A bipartisan coalition of Georgia lawmakers filed a resolution that calls for the formation of a House study committee to investigate the therapeutic potential of psychedelics like psilocybin and make recommendations for reforms.
The resolution, sponsored by House Appropriations Public Safety Subcommittee Chairman Bill Hitchens (R), starts with a section that discusses the need for effective treatments for major depressive disorder and post-traumatic stress disorder for military veterans.
The Emory Healthcare Veterans Program located within the state has “experience in both veteran treatment and psychedelic treatments, and studies show substantial evidence that supports psilocybin-assisted psychotherapy for the treatment of depressive disorders,” the text states.
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It also notes that “current research on psilocybin trials excludes patients with a history of substance abuse, and research further indicates that psilocybin therapy can enhance sobriety-focused psychotherapy for addiction.”
There are no explicit references to any particular studies that the proposed House Study Committee on Alternative Post-Traumatic Stress Disorder Treatment Resources for Veterans would be tasked with exploring; rather, the measure says members “shall undertake a study of the conditions, needs, issues, and problems mentioned above or related thereto and recommend any action or legislation which the committee deems necessary or appropriate.”
The new five-person committee would include the chair of the House Defense and Veterans Affairs Committee, two members appointed by the House speaker, one of which would be named chair of the study panel, and two members of the state Department of Veterans Affair.
Rep. Heath Clark (R), who chairs the House Defense and Veterans Affairs Committee, is a cosponsor of the new bill, as is Rep. Josh Bonner (R), who serves as a floor leader for Gov. Brian Kemp (R). The measure has been referred to Clark’s panel but hasn’t yet been scheduled for a hearing.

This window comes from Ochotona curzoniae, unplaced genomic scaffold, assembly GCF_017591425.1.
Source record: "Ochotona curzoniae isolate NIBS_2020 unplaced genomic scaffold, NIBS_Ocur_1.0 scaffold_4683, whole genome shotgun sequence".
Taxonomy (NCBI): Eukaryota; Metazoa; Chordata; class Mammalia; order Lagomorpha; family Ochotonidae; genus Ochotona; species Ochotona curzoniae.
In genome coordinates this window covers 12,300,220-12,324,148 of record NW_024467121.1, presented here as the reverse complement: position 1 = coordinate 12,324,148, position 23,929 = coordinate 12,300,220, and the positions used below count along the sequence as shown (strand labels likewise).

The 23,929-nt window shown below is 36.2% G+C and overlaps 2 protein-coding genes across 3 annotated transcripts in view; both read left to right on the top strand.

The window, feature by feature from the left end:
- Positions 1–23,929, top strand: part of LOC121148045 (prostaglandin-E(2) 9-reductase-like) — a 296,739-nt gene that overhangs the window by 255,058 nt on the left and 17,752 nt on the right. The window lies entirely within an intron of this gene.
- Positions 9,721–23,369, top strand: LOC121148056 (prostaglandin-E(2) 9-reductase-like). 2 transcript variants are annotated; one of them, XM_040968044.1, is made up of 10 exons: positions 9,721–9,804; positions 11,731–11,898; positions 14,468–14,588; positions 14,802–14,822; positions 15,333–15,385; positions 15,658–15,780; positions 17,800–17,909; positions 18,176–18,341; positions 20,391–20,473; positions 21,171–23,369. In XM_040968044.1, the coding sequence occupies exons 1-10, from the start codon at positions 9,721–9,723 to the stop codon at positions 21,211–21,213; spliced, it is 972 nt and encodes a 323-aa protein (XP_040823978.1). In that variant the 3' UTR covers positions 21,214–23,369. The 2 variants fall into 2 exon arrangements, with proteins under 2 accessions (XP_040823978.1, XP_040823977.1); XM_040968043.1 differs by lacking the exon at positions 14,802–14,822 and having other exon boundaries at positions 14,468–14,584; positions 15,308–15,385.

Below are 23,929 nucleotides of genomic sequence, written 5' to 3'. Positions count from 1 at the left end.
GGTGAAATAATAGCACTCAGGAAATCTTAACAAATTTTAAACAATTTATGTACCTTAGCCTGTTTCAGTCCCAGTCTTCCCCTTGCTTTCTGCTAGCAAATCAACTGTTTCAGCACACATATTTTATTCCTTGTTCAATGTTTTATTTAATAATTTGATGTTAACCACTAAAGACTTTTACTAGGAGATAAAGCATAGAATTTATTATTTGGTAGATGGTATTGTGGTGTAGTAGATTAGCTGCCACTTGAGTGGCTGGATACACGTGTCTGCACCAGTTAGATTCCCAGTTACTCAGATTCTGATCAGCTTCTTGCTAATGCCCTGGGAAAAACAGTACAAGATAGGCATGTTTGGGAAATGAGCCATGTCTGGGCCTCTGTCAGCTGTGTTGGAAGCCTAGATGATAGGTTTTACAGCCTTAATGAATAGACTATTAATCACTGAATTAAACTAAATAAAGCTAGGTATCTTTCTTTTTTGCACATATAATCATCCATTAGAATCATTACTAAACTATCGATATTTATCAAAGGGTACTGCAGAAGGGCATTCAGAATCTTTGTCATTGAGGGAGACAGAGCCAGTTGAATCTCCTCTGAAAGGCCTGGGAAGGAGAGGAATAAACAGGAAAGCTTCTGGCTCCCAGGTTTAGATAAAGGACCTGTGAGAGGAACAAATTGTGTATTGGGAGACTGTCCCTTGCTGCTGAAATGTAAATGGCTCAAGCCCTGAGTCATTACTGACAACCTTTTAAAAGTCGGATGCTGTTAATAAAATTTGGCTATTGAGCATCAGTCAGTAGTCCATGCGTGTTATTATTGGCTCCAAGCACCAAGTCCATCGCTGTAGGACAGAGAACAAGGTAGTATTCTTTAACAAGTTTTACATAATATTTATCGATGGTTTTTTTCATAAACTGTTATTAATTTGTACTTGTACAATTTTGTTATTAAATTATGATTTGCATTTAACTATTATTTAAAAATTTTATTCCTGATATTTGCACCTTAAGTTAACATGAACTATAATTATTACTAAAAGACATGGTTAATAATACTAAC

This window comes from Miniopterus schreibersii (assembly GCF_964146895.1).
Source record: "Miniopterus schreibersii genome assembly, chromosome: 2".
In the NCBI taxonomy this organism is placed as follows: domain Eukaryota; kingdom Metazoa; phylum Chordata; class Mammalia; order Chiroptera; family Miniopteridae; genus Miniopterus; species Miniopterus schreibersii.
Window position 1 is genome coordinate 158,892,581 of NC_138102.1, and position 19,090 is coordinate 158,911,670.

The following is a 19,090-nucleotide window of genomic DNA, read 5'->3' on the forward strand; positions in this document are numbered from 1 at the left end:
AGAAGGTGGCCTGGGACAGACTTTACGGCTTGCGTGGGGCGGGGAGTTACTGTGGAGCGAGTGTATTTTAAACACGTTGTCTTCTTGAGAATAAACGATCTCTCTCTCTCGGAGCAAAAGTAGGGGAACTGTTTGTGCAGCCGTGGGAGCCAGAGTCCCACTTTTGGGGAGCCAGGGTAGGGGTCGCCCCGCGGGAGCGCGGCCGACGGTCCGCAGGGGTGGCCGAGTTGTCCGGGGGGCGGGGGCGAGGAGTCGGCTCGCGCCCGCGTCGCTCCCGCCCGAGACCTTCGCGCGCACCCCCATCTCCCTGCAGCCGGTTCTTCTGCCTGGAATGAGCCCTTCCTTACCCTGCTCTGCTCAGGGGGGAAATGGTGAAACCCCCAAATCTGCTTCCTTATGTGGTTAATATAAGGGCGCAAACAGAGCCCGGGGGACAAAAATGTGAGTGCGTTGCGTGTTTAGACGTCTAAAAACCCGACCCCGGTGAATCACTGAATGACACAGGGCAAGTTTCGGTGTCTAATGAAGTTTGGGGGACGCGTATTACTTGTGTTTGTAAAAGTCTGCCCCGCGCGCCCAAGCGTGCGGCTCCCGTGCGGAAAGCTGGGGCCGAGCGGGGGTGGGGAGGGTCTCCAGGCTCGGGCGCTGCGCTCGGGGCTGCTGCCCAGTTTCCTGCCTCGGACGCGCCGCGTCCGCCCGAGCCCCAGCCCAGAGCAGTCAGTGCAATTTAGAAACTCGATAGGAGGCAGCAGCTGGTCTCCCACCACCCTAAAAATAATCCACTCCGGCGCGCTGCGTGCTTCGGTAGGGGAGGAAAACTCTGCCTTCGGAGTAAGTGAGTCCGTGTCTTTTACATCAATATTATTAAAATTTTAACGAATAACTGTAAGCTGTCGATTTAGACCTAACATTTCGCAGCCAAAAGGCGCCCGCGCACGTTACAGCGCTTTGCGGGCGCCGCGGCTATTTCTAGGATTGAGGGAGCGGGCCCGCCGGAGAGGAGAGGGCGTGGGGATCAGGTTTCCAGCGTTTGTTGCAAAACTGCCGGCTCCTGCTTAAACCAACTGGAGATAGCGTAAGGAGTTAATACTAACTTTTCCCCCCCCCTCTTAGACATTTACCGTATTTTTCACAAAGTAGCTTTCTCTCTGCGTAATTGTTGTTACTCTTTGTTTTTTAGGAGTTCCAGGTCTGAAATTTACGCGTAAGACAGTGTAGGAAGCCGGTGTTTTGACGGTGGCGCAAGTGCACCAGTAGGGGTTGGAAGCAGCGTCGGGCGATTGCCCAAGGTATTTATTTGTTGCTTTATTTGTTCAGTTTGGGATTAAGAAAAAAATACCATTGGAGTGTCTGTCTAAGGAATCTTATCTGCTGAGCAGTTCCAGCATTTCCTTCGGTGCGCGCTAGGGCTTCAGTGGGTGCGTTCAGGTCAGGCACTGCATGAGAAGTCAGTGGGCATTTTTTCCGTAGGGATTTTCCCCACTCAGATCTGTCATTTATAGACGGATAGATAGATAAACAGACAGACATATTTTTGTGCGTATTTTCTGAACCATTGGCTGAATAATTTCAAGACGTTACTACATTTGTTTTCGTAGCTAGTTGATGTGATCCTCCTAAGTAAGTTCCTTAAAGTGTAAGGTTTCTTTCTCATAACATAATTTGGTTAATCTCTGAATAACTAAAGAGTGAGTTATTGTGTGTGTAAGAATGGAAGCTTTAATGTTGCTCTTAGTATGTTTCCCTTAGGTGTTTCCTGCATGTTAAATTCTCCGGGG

“In the event the committee adopts any specific findings or recommendations that include suggestions for proposed legislation, the chairperson shall file a report of the same prior to the date of abolishment specified in this resolution,” the resolution says. “In the event the committee adopts a report that does not include suggestions for proposed legislation, the chairperson shall file the report.”
There would be a tight turnaround deadline for any reports or recommendations, with the measure calling for the dissolution of the committee on December 1, 2022.
Activists and lawmakers across the U.S. have kicked into high gear when it comes to psychedelics policy reform this session.
For example, this week the Hawaii Senate approved a bill to set up a state working group to study the therapeutic benefits of psilocybin mushrooms and develop a “long-term” plan to ensure that the psychedelic is accessible for medical use for adults 21 and older.
Also this week, the Oklahoma House of Representatives passed a bill this week to decriminalize low-level possession of psilocybin and promote research into the therapeutic potential of the psychedelic.